When it comes to deciding when to retire, wives choose love over money — no matter what the costs.
That’s the implication of a new study out of Harvard Medical School that estimates how much married women in the workforce sacrifice financially by retiring when their husband does, and how little weight they give to money in making that decision.
“Couples do like to retire together,” says Nicole Maestas, an associate professor of health care policy and the author of the study. “This suggests that men don’t give up a lot, but women give up a lot more.”
One of the key elements behind this unequal sacrifice, Maestas says, is that married women may be experiencing their peak earnings years just as they retire, while their husbands may have already passed their peak earnings years.
Those married women may have taken time out of the workforce earlier in their lives. They also are two to three years younger than their husbands, on average, so by leaving the workforce simultaneously with their spouses, the women are retiring at a younger age than the men.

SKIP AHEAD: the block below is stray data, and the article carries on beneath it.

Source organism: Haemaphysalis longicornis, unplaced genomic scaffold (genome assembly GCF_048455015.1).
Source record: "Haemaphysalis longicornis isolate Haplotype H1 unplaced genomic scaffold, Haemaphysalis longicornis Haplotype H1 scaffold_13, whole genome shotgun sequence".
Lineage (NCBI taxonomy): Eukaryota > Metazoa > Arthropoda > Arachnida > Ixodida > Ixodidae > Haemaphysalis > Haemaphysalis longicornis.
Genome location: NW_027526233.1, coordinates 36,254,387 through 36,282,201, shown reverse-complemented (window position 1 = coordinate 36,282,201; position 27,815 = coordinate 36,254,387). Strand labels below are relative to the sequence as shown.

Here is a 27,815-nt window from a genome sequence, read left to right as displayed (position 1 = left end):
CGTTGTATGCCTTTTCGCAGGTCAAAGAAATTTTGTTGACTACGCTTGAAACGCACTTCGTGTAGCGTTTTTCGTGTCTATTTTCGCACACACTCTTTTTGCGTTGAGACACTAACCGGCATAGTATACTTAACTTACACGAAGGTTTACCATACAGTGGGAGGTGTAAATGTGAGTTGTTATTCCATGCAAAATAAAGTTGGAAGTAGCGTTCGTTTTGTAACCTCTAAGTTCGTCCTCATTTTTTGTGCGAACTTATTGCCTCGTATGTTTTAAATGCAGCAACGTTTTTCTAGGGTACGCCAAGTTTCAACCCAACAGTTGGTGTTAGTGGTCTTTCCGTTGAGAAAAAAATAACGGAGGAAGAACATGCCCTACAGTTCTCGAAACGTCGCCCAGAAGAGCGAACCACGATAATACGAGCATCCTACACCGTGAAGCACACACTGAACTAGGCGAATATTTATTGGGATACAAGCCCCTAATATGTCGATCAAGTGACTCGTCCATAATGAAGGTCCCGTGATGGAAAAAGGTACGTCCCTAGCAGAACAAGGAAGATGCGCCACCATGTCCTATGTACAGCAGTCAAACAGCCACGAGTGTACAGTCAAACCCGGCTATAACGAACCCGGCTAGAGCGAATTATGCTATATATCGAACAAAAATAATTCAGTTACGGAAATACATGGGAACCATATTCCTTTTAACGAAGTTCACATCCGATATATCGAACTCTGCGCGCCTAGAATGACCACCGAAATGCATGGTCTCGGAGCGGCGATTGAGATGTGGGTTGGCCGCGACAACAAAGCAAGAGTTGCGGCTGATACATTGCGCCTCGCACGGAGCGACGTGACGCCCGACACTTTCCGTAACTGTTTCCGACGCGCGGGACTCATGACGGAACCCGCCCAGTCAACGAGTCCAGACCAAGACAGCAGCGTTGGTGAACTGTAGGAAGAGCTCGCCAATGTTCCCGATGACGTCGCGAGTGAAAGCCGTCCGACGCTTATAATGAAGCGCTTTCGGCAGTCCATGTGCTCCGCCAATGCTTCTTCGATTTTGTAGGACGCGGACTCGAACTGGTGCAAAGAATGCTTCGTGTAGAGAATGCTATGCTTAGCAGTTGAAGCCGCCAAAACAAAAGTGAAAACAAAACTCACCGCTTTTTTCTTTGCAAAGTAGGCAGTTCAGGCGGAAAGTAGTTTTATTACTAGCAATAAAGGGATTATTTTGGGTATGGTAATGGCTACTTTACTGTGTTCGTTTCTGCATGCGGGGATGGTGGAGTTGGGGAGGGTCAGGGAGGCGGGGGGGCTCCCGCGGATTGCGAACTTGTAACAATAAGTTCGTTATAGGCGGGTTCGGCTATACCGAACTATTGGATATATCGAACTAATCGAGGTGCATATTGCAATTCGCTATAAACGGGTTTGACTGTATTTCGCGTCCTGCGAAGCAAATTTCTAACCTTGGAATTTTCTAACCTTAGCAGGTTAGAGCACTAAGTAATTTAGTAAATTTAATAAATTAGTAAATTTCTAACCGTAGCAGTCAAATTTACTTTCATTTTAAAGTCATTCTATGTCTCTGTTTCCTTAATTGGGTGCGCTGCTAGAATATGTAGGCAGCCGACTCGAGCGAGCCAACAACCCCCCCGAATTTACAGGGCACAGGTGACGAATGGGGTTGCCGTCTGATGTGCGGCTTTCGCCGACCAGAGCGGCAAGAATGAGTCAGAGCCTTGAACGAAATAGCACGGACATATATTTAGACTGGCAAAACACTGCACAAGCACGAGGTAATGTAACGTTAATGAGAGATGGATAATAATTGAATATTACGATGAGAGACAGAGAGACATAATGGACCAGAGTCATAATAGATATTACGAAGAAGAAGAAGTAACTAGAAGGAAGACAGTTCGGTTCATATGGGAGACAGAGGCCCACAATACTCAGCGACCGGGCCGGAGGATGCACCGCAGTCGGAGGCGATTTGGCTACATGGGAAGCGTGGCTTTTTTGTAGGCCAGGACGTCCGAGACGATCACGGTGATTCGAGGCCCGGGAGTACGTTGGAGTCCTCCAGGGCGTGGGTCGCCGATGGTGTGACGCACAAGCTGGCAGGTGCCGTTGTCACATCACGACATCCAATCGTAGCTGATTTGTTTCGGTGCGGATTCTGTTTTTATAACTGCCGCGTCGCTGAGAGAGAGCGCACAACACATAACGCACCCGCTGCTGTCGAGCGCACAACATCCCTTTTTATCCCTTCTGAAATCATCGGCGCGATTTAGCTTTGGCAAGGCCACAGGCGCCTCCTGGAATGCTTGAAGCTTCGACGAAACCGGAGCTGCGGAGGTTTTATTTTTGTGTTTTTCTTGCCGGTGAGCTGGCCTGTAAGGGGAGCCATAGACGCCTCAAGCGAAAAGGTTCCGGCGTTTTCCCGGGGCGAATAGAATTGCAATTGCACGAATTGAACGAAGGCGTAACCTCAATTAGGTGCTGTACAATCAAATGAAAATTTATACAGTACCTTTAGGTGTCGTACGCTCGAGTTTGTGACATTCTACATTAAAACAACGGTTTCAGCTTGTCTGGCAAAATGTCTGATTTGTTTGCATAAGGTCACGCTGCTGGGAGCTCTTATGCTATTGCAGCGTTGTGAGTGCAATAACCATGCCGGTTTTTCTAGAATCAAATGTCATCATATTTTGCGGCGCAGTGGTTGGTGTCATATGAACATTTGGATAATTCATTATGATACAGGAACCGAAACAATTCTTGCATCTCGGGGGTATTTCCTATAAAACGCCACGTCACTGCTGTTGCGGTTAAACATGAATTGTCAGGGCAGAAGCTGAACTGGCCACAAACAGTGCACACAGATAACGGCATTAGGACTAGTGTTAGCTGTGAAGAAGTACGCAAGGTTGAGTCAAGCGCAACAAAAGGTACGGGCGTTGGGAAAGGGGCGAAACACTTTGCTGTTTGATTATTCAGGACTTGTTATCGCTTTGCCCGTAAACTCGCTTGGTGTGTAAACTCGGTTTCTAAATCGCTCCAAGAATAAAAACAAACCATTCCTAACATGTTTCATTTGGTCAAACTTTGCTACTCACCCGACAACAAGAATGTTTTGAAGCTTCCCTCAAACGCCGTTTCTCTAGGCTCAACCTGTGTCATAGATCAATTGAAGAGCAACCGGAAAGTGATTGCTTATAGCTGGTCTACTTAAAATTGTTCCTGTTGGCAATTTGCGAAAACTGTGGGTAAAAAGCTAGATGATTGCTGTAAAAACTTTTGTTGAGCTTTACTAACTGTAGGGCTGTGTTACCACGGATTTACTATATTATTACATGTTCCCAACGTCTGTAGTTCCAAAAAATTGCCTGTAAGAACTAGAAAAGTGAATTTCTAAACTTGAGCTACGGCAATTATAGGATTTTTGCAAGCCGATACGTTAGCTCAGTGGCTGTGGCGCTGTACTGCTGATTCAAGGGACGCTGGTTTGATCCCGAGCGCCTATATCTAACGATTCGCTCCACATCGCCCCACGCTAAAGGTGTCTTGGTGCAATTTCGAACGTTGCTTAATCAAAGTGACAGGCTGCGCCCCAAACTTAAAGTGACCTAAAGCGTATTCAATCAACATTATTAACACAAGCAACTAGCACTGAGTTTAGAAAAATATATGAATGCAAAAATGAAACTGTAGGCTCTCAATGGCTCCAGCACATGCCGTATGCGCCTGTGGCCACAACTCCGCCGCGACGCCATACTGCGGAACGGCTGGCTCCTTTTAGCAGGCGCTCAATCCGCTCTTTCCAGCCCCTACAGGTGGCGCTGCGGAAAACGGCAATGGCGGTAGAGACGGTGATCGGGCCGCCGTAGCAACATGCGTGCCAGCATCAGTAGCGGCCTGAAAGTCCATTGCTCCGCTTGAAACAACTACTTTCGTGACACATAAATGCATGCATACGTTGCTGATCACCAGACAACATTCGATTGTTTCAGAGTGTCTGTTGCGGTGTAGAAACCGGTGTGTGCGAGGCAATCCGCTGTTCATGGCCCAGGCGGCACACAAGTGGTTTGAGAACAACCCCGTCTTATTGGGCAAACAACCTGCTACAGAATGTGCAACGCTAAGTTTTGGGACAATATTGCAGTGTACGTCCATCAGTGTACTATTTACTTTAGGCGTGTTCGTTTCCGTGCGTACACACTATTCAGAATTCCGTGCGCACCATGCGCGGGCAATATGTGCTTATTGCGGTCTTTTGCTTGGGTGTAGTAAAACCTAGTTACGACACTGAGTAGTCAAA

As a result, Maestas said, wives end up losing more in Social Security benefits by retiring when their husbands do. Social Security retirement benefits, she explains, are determined primarily by average earnings over a 35-year period. Wives are more likely than their husbands to benefit from staying in the workforce, since each additional year they work is more likely to offset a year of zero earnings earlier in their Social Security work record.
The potential financial sacrifice varies by age, Maestas has found. The older cohorts in the study (women born between 1936 and 1947) gave up less than the better-educated and higher-earning boomers in the study (those born between 1948 and 1958).
But the amount of money lost by retiring early seems to have no effect on the decision. For example, among women with the least to gain by working to age 70 — $1,315 yearly in Social Security wealth, on average — 49 percent retired early. But among women with the most to gain — an average of $36,654 yearly — choices weren’t much different: 46 percent retired early.
Maestas says it’s unclear whether wives are making the financial sacrifice of retiring alongside their husband because they value that joint leisure time or because they don’t realize the amount of money they’re giving up.
But she suspects people may not be aware of the magnitude of the wealth that they’re losing. “There’s more to do to get the word out about it,” she says.